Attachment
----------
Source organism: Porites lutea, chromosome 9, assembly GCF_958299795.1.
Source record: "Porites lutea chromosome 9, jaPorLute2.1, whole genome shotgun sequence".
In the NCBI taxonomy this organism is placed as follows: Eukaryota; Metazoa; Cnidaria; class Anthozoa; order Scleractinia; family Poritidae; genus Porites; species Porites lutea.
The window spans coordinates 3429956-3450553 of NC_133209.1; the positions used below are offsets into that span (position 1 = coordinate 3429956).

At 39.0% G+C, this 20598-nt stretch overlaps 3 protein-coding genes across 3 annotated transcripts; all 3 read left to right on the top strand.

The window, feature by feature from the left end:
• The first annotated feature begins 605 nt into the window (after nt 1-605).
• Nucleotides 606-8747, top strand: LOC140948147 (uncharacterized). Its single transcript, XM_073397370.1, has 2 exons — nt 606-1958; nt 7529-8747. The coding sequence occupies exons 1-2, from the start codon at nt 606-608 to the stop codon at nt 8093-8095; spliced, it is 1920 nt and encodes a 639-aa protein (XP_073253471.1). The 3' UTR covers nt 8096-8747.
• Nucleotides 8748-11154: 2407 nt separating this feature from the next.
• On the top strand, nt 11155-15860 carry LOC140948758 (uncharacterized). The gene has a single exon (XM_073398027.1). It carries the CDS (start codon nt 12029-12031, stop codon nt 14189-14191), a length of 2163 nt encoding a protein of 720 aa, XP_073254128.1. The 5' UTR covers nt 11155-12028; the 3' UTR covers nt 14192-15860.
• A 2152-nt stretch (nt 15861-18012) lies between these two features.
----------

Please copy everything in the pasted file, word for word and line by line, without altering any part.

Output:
Source organism: Porites lutea, chromosome 9, assembly GCF_958299795.1.
Source record: "Porites lutea chromosome 9, jaPorLute2.1, whole genome shotgun sequence".
In the NCBI taxonomy this organism is placed as follows: Eukaryota; Metazoa; Cnidaria; class Anthozoa; order Scleractinia; family Poritidae; genus Porites; species Porites lutea.
The window spans coordinates 3429956-3450553 of NC_133209.1; the positions used below are offsets into that span (position 1 = coordinate 3429956).

At 39.0% G+C, this 20598-nt stretch overlaps 3 protein-coding genes across 3 annotated transcripts; all 3 read left to right on the top strand.

The window, feature by feature from the left end:
• The first annotated feature begins 605 nt into the window (after nt 1-605).
• Nucleotides 606-8747, top strand: LOC140948147 (uncharacterized). Its single transcript, XM_073397370.1, has 2 exons — nt 606-1958; nt 7529-8747. The coding sequence occupies exons 1-2, from the start codon at nt 606-608 to the stop codon at nt 8093-8095; spliced, it is 1920 nt and encodes a 639-aa protein (XP_073253471.1). The 3' UTR covers nt 8096-8747.
• Nucleotides 8748-11154: 2407 nt separating this feature from the next.
• On the top strand, nt 11155-15860 carry LOC140948758 (uncharacterized). The gene has a single exon (XM_073398027.1). It carries the CDS (start codon nt 12029-12031, stop codon nt 14189-14191), a length of 2163 nt encoding a protein of 720 aa, XP_073254128.1. The 5' UTR covers nt 11155-12028; the 3' UTR covers nt 14192-15860.
• A 2152-nt stretch (nt 15861-18012) lies between these two features.